Load-Disconnect Switch Halts Battery Discharge to Protect Rechargeable Batteries
Choosing the upper and lower voltage thresholds VU and VL lets you set values for R1, R2, and R3:
R1 = R2 × [(VL/1.15) - 1]To start the circuit, battery voltage (V+) must exceed VU. The micropower voltage detector IC1 then powers IC2, but only while V+ remains above VL. Otherwise, the loss of power to IC2 removes gate drive from Q1, turning it off. As shown, the circuit disconnects a 3-cell nickel-cadmium battery from its load when V+ reaches a VL of 3.1V. An approximate 0.5V hysteresis prevents the switch from turning on immediately when the load is removed; V+ must first return to VU (3.6V).
R3 = 1.15 × R1/(VU - VL)
IC2 is a dual charge-pump inverter that normally converts 5V to 10V. The capacitors C2, C3, and two diodes on the chip's positive-voltage side form a voltage tripler that generates an approximate 2(V+) gate drive for the high-side, floating-source MOSFET switch Q1.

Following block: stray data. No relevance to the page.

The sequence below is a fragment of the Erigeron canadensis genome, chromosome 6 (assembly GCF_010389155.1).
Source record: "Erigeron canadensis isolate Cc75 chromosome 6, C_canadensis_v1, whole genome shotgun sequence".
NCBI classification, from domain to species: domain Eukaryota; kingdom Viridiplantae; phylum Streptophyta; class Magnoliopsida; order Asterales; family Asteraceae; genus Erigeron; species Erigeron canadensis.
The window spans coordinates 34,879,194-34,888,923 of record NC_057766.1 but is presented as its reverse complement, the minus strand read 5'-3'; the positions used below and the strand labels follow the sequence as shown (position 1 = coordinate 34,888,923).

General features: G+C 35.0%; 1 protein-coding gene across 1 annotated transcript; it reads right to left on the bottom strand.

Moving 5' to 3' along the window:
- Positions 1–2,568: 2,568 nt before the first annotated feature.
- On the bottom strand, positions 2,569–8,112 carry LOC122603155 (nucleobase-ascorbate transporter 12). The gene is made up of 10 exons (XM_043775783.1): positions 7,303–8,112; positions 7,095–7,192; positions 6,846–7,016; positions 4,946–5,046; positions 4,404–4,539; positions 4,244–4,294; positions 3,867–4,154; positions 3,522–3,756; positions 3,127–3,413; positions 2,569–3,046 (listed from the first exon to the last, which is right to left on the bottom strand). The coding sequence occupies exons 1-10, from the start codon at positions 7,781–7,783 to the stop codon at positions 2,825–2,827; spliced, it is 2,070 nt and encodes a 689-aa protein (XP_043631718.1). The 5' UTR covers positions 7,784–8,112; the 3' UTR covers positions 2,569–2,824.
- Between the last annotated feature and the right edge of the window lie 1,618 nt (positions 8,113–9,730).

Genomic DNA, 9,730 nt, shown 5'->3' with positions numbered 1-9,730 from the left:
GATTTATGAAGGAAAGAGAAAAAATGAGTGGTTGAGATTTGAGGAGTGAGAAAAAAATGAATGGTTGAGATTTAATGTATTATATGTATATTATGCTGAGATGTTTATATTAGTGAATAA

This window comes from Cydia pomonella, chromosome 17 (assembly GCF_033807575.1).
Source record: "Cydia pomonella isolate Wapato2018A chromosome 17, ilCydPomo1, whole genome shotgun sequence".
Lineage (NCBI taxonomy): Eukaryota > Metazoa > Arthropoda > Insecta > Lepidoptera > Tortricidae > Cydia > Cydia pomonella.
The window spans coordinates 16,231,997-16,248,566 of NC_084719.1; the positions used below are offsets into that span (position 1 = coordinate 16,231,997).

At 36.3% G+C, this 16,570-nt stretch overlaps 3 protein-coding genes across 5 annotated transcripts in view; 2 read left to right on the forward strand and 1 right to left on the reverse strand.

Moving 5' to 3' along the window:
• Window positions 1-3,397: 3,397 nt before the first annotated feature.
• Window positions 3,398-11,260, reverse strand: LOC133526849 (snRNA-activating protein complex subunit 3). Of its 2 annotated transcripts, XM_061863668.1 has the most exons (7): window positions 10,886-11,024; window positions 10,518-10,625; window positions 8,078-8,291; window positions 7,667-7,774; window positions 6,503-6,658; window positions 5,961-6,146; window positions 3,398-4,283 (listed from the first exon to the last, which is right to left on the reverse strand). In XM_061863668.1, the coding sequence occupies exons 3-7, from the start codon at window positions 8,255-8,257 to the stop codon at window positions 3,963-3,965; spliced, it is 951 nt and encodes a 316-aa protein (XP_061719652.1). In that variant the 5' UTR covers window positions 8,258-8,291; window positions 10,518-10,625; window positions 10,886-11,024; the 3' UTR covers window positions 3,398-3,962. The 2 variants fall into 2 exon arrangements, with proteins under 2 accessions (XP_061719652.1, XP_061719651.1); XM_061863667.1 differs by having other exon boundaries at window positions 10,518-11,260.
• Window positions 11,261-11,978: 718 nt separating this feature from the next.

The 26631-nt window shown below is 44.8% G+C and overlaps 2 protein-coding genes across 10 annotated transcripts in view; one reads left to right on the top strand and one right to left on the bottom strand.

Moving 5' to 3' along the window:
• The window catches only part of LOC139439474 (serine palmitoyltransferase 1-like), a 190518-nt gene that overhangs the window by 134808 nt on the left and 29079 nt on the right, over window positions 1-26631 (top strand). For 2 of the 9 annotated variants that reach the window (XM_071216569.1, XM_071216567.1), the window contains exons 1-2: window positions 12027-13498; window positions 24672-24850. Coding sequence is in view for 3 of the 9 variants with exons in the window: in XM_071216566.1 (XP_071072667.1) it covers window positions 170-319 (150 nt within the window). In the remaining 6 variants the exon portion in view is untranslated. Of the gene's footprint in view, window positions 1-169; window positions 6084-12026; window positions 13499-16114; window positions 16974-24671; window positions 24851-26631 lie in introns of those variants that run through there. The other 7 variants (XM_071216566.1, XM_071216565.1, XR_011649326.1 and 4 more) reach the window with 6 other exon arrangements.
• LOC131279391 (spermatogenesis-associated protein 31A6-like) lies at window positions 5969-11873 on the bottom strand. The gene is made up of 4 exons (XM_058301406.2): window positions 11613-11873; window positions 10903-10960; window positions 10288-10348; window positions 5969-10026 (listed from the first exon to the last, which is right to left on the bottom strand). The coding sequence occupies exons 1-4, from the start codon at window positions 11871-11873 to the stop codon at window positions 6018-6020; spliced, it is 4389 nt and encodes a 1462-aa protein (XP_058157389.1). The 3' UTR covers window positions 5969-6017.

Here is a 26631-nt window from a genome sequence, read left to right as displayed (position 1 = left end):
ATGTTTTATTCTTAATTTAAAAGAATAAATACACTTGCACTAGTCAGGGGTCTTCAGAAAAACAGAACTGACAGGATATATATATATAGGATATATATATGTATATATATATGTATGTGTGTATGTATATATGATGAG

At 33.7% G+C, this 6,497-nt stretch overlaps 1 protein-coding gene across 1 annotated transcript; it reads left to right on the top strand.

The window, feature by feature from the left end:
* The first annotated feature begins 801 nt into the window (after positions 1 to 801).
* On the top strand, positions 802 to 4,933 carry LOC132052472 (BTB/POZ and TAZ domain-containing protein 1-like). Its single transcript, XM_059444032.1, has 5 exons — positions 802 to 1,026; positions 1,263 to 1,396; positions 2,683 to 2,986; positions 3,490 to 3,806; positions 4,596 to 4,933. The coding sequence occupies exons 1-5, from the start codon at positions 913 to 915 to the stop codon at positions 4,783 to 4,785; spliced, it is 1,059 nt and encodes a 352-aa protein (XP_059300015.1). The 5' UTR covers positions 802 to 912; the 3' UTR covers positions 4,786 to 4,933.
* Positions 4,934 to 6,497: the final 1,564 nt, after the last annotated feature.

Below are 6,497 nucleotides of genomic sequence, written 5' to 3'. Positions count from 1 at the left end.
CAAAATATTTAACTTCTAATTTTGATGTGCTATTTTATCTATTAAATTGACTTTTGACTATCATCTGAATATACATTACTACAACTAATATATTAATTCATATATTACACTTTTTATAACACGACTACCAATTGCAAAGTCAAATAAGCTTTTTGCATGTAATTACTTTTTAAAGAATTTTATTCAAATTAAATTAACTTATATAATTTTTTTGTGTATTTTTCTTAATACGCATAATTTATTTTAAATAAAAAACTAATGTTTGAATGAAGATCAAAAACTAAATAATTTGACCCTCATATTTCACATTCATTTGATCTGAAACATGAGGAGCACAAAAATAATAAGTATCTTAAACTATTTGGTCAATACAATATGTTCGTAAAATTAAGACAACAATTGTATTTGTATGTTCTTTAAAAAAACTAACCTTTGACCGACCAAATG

Gate drive declines with battery voltage, causing the on-resistance of Q1 to reach a maximum of ≈0.1Ω just before V+ reaches its 3.1V threshold. A 300mA load current at that time will cause a 30mV drop at the disconnect switch; the drop will be 2mV to 3mV less for higher battery voltages. Resistor R4 assures turn-off for Q1 by providing a discharge path for C3.
Figure 1. When battery voltage drops below a threshold set by R1 and R2, the voltage-detector chip (IC1) removes power from the charge pump IC2, which turns off the high-side switch Q1 by removing its gate drive.